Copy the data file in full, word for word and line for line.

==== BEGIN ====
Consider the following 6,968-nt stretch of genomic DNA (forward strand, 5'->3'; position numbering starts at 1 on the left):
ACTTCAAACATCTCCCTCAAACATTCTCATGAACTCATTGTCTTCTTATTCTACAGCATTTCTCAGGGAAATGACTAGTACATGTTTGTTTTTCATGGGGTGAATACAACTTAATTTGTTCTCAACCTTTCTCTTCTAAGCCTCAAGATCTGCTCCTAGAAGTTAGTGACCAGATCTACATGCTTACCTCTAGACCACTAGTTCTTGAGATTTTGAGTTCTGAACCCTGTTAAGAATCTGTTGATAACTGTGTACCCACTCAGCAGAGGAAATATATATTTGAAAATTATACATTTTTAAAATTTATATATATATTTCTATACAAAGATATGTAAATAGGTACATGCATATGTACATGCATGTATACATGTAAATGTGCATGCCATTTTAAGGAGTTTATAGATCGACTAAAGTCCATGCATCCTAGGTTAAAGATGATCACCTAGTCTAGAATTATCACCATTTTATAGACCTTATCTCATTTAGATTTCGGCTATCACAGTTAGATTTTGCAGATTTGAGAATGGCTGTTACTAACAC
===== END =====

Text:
Consider the following 6,968-nt stretch of genomic DNA (forward strand, 5'->3'; position numbering starts at 1 on the left):
ACTTCAAACATCTCCCTCAAACATTCTCATGAACTCATTGTCTTCTTATTCTACAGCATTTCTCAGGGAAATGACTAGTACATGTTTGTTTTTCATGGGGTGAATACAACTTAATTTGTTCTCAACCTTTCTCTTCTAAGCCTCAAGATCTGCTCCTAGAAGTTAGTGACCAGATCTACATGCTTACCTCTAGACCACTAGTTCTTGAGATTTTGAGTTCTGAACCCTGTTAAGAATCTGTTGATAACTGTGTACCCACTCAGCAGAGGAAATATATATTTGAAAATTATACATTTTTAAAATTTATATATATATTTCTATACAAAGATATGTAAATAGGTACATGCATATGTACATGCATGTATACATGTAAATGTGCATGCCATTTTAAGGAGTTTATAGATCGACTAAAGTCCATGCATCCTAGGTTAAAGATGATCACCTAGTCTAGAATTATCACCATTTTATAGACCTTATCTCATTTAGATTTCGGCTATCACAGTTAGATTTTGCAGATTTGAGAATGGCTGTTACTAACAC